Broward County pubic schools would consider operating charter schools in an effort to “stem a drop in enrollment spurred by a growing number of charter schools,” according to the South Florida Sun Sentinel.

The Sun Sentinel adds that Broward School Board members on Tuesday “directed staffers to research three options, including converting district schools into charters, opening district-run charter schools or acting as a ‘management company.’ Under the third option, the district could be hired to help run charter schools.” The Sun Sentinel explains that “charter schools are privately run, but use tax money and aren’t subject to as many restrictions as regular public schools.”

The Broward school system ”is the sixth largest and the largest fully accredited K-12 and adult school system in the country,” with “nearly 257,000 students, 230 traditional schools and centers, 68 charter schools and one virtual school that serves elementary, middle and high school students.”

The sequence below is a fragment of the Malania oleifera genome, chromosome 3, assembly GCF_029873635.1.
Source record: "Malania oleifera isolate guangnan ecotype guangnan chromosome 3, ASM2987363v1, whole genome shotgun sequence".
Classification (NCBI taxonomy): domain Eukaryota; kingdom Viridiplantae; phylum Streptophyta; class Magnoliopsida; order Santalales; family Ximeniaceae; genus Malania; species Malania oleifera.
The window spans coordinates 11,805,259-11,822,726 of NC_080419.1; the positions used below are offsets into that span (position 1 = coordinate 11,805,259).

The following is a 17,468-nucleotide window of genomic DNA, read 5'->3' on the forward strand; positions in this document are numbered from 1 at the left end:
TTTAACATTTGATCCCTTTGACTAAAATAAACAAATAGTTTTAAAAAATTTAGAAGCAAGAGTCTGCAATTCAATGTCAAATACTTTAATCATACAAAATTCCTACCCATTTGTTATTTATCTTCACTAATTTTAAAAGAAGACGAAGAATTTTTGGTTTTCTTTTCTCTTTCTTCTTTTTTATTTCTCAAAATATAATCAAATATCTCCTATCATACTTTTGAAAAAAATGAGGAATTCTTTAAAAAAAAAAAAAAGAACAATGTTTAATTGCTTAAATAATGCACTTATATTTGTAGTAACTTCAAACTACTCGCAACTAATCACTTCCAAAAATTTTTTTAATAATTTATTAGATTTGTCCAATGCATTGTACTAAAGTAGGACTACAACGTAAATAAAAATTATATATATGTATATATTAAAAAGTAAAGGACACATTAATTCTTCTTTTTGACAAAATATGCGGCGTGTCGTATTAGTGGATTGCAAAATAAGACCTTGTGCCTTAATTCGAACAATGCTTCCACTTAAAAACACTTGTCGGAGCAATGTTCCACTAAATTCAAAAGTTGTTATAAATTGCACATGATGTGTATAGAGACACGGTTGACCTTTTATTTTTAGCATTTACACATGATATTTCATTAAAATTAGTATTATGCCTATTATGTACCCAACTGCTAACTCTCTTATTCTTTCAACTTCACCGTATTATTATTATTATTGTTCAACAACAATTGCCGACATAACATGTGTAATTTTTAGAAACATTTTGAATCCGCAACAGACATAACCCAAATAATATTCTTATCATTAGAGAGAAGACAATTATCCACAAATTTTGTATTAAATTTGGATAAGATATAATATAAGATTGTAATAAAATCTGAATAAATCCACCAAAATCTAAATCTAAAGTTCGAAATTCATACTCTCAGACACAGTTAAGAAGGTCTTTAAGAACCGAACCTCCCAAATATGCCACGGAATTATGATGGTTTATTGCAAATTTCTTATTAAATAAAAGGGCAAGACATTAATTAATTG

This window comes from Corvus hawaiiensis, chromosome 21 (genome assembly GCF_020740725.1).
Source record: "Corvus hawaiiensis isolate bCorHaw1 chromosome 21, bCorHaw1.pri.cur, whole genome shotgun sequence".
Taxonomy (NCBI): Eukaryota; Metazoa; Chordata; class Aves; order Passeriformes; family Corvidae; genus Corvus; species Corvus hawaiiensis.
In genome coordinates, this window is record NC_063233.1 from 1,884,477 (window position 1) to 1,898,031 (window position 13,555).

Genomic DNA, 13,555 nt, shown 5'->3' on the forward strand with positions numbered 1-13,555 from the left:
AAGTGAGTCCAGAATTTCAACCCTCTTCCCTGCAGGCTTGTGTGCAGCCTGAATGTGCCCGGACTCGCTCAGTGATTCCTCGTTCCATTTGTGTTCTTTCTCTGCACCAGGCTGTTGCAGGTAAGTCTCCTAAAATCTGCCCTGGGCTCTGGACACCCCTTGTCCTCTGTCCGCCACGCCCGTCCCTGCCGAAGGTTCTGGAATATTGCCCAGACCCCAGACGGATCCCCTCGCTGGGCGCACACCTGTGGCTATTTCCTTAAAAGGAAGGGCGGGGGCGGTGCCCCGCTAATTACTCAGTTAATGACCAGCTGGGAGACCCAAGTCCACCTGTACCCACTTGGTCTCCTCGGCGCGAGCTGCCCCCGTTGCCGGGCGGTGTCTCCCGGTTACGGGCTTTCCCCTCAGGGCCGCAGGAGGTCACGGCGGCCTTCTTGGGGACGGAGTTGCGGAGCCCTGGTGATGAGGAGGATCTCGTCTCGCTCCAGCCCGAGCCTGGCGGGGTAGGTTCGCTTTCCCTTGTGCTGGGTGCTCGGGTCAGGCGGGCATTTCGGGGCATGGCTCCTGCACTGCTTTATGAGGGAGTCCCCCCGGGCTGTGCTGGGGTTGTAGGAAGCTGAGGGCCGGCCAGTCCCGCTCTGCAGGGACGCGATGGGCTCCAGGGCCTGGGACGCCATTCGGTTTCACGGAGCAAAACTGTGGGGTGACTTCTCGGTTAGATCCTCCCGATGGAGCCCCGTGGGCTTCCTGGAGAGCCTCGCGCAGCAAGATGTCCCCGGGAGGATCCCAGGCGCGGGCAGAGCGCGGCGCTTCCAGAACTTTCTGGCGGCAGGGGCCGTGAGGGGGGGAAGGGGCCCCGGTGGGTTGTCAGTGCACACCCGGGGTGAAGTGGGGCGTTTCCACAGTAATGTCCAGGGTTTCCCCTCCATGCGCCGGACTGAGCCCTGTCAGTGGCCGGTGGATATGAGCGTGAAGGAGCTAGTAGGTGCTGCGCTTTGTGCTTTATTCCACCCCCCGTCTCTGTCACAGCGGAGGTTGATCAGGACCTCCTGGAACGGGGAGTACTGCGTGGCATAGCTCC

Florida Department of Education data (.pdf) shows the state ranked third in the nation in charter school enrollment in 2010-11 with 154,00 students in 459 charter schools in 43 districts.

The Sun Sentinel adds that Broward school district enrollment “has gone down each of the last five years, even though total enrollment in the county is up by 1,931 students,” while the county’s “76 charter schools enrolled 29,489 students this year, up about 6,000 over last year. More than 50 applications for new charters had been submitted as of Aug. 1, according to the district.”

The Fort Lauderdale-based company Charter Schools USA currently operates 24 charter schools in Florida and plans to open 20 more over the next few years.

Jonathan Hage, the current chairman, president and CEO of Charter Schools USA was a member of Gov. Rick Scott’s education transition team and a former director of research for Jeb Bush’s Foundation for Florida’s Future. He recently hosted a summit in Orlando that featured Michelle Rhee, an informal education adviser to Scott and a supporter of the tough-on-teachers brand of school reform.

Robert Runcie, a former businessman with no classroom experience, was recently selected  as Broward’s next school superintendent. He is also an alumnus of The Broad Superintendents Academy, a program of The Broad Center for the Management of School Systems; Rhee serves on the organization’s board of directors.

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